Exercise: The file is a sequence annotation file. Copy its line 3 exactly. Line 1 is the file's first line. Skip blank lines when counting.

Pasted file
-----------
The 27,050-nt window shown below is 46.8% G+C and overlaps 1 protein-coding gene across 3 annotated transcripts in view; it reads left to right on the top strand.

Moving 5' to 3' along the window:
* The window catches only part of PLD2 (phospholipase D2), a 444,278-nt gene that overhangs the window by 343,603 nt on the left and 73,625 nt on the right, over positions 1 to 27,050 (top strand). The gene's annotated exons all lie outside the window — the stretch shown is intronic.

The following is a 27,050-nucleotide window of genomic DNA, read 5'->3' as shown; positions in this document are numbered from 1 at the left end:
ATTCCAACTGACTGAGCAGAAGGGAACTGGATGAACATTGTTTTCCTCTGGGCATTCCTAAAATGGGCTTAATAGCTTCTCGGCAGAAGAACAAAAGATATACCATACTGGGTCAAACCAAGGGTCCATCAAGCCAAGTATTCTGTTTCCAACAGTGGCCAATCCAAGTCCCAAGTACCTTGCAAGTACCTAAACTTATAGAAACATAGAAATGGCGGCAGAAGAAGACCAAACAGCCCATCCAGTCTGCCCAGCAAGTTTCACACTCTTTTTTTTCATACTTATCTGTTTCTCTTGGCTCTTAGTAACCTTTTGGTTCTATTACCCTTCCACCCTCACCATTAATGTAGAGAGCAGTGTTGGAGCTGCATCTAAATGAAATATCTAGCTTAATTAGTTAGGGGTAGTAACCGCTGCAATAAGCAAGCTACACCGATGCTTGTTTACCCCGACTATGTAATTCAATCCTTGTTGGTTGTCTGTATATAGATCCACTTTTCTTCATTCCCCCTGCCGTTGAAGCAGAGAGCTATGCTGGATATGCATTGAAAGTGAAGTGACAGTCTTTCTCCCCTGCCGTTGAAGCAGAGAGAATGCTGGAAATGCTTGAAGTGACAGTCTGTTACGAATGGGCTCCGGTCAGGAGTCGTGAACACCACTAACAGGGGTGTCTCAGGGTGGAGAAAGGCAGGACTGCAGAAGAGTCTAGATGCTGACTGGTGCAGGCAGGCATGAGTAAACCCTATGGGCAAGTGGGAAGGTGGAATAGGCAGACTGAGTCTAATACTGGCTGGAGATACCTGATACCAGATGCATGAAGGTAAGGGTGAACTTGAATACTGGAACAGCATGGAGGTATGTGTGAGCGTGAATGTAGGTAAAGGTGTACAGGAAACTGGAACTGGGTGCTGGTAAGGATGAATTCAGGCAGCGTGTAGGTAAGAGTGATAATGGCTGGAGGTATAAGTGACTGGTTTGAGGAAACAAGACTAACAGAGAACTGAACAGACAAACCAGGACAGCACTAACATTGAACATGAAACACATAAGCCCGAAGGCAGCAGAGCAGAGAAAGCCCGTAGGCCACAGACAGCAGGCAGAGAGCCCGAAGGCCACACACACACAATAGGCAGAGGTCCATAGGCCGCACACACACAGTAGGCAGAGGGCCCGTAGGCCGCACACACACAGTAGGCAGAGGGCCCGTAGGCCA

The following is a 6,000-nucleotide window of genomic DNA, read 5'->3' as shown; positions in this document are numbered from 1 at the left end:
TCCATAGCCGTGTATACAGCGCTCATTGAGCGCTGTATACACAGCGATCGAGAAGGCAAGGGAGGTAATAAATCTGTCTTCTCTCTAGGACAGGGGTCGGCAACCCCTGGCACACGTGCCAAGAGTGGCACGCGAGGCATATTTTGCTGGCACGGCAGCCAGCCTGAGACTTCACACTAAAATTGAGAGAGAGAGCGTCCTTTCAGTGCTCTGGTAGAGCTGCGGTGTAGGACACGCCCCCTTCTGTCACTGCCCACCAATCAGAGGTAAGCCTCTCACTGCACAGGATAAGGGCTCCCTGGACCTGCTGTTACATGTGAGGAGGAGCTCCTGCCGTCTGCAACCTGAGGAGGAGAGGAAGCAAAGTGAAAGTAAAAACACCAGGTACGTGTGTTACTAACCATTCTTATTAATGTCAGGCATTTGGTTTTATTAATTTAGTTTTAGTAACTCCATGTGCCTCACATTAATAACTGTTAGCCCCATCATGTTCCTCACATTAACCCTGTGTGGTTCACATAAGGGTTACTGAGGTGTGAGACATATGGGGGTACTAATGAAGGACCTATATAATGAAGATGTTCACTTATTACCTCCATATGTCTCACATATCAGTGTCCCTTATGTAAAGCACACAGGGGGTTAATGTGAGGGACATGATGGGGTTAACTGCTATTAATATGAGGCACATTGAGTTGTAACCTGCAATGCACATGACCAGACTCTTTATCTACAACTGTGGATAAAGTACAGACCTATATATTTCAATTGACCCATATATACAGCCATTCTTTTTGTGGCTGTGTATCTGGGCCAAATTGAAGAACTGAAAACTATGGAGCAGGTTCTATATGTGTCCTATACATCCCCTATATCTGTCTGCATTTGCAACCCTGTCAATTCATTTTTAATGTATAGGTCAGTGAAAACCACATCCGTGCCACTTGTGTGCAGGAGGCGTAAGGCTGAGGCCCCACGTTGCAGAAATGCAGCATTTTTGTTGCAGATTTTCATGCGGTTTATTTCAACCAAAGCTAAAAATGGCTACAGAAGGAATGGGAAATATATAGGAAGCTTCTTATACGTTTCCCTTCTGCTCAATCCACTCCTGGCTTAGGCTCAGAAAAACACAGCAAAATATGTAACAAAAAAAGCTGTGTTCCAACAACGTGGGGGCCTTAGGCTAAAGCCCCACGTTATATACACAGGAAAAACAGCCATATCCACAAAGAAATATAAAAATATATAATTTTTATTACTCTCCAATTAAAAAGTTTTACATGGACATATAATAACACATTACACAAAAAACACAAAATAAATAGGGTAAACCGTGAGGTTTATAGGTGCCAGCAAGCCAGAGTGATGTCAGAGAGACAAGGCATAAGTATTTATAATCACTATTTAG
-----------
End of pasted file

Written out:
* The window catches only part of PLD2 (phospholipase D2), a 444,278-nt gene that overhangs the window by 343,603 nt on the left and 73,625 nt on the right, over positions 1 to 27,050 (top strand). The gene's annotated exons all lie outside the window — the stretch shown is intronic.